Do you believe in magic? Caroline, Charles and Charlotte do, and nothing that happens during their summer holiday at their great uncle's house does anything to diminish that belief. There the Three C.'s find a wonderful garden and some very old books, resulting in escapades which do not necessarily please the grown-ups.E. Nesbit, as usual, transports us back to the hazy summer days of a well-to-do Edwardian childhood, liberally spiced with magic, humour and lessons learned.Published exactly 100 years ago, this is one of her least-known children's books, out of print for many years, and with no text available online at the time of recording...

Royal Children of English History by Edith Nesbit Royal Children of English History

From the first chapter: “History is a story, a story of things that happened to real live people in our England years ago; and the things that are happening here and now, and that are put in the newspapers, will be history for little children one of these days. And the people you read about in history were real live people, who were good and bad, and glad and sorry, just as people are now-a-days.” E. Nesbit writes about some of the people behind the names, dates and battles of English History in this lovely book for older children. The original book contains some beautiful illustrations and you can see those by clicking the ‘Gutenberg’ link below.

Book cover My School Days

A short memoir about the author's school days, serialised in The Girl's Own Paper from October 1896 to September 1897. It includes stories about teachers, fellow pupils, the things that scared her most as a child (and even as an adult) and a vivid account of the best summer of her childhood.Summary by Cori Samuel.

Harding's Luck by Edith Nesbit Harding's Luck

Harding's luck is sequel to E. Nesbit's "The House of Arden". It tells the story of Dickie Harding, a disabled boy, who one day accidentelly discovers an old magic, that allows him to travel into his own past. There he meets Elfrida and Edred Arden (as told in "The House of Arden") and together they seek for a long lost treasure.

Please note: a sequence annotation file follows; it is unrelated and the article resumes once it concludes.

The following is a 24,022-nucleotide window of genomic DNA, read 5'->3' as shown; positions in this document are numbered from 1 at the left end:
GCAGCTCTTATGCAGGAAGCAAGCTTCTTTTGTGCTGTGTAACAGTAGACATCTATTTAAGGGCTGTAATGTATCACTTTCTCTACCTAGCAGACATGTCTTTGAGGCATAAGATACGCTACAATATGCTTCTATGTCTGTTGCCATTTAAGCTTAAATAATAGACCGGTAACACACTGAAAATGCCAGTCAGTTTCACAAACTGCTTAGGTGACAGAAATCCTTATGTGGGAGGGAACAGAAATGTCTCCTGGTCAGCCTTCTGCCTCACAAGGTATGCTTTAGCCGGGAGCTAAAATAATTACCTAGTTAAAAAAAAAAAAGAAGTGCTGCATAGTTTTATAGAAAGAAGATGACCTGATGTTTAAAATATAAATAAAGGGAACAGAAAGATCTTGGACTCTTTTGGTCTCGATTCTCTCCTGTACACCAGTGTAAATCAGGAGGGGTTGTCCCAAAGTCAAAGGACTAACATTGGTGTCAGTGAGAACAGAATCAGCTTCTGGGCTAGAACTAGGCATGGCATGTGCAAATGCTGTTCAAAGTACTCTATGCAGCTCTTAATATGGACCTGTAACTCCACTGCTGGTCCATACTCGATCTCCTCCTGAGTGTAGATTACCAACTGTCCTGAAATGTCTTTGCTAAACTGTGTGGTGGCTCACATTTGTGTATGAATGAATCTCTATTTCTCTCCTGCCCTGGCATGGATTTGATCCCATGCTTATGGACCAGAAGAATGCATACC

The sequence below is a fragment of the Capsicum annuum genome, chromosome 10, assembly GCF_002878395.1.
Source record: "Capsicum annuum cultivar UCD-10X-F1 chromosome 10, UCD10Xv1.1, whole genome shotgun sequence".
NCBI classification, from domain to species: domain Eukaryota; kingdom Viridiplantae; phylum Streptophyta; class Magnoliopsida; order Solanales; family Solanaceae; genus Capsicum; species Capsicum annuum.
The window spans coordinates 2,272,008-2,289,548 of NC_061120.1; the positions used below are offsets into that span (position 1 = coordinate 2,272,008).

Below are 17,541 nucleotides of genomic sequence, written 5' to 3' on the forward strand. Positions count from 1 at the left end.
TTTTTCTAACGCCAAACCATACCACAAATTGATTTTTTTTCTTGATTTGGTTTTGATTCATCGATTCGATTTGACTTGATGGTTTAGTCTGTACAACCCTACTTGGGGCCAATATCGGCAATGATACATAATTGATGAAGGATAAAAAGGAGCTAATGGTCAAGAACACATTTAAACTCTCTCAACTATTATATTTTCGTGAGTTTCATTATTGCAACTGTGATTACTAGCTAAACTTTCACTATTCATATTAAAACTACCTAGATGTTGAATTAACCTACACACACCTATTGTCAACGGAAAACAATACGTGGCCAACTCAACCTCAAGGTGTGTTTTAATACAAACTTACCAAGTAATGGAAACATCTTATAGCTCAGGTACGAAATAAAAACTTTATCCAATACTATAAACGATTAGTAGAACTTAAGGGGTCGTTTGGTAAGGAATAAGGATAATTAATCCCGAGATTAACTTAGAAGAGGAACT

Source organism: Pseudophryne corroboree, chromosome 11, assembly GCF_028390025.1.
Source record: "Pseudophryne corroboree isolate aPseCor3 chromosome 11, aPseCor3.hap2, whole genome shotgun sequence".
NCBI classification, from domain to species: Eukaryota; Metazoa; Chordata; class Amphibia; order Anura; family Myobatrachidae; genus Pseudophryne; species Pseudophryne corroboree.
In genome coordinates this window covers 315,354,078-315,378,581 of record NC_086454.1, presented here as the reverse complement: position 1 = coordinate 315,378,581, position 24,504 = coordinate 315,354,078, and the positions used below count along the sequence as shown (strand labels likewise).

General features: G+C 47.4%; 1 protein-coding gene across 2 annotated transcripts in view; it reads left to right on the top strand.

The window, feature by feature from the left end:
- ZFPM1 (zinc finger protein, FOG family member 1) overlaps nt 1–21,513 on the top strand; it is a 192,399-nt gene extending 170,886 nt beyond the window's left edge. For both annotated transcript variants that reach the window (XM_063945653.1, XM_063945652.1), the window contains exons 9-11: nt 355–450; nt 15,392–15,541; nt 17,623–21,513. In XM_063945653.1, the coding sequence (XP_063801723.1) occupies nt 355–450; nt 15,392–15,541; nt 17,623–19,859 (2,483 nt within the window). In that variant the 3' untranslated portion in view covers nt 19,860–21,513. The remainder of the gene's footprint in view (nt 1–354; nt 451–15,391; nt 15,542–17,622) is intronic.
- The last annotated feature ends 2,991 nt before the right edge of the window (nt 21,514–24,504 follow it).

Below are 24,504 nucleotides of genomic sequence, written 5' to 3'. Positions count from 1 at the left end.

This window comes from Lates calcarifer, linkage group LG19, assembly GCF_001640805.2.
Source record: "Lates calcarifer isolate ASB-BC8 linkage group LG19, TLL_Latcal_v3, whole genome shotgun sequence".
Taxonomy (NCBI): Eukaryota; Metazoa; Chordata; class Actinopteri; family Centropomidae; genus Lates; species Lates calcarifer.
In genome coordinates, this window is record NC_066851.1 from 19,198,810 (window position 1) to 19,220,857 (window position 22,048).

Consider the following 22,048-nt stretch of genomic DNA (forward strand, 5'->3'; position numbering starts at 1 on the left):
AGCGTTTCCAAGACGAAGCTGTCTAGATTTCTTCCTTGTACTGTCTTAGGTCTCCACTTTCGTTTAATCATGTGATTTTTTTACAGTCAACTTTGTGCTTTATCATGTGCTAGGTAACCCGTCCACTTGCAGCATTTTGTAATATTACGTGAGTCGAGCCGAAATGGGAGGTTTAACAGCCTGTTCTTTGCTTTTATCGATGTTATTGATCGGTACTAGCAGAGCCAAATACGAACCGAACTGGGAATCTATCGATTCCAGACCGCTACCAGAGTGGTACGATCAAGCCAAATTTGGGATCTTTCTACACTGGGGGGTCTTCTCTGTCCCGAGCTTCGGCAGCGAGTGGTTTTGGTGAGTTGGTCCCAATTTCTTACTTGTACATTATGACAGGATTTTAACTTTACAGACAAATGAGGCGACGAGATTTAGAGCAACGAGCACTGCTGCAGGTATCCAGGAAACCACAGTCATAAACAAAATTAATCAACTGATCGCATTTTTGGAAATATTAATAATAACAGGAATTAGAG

Pussy and Doggy Tales by Edith Nesbit Pussy and Doggy Tales

Charming Tales about cats and dogs.

Book cover Wings and the Child

"When this book first came to my mind it came as a history and theory of the building of Magic Cities on tables, with bricks and toys and little things such as a child may find and use. But as I kept the thought by me it grew and changed, as thoughts will do, until at last it took shape as an attempt to contribute something, however small and unworthy, to the science of building a magic city in the soul of a child, a city built of all things pure and fine and beautiful." -- E. Nesbit"This lovely book describes the practicalities of building cities (or forts, secret bases and fairytale palaces) out of household odds-and-ends...

Book cover Story of the Amulet

The third of the series featuring Cyril, Anthea, Robert and Jane: four children who are, as they often say, "the sort of people that wonderful things happen to". In 'Five Children and It' they were lucky enough to meet the magical, wish-granting Psammead - and in this final book they meet him once again. He guides them to an ancient Amulet that will help them find their hearts' desire - but it's only half an amulet, and seeking for the other half has them whizzing about through time on another series of amazing adventures.

By: Edmund Selous (1857-1934)

Book cover Beautiful Birds

In this volume, Edmund Selous explains the beauty of birds to children. We meet some of the most beautiful birds in the world, and learn about their lives. We also learn what to do when our mothers decide to wear hats with stuffed birds on them! - Summary by Carolin

By: Edmund Spenser (1552-1599)

Book cover Stories from the Faerie Queen

A major work by Spenser, The Faerie Queen, was published between 1590 and 1596. As an allegorical work, it can be read on many levels. According to Jeanie Lang, Spenser always looked for the beautiful and the good when he wrote. Lang said, "There are many stories in The Faerie Queen, and out of these all I have told you only eight." The eight are "Una and the Lion," "St. Gergoe and the Dragon," "Britomart and the Magic Mirror," "The Quest of Sir Gregory," "Pastorella," "Cambell and Triamond," "Marinell the Sea-Nymph's Son," and "Flormell and the Witch."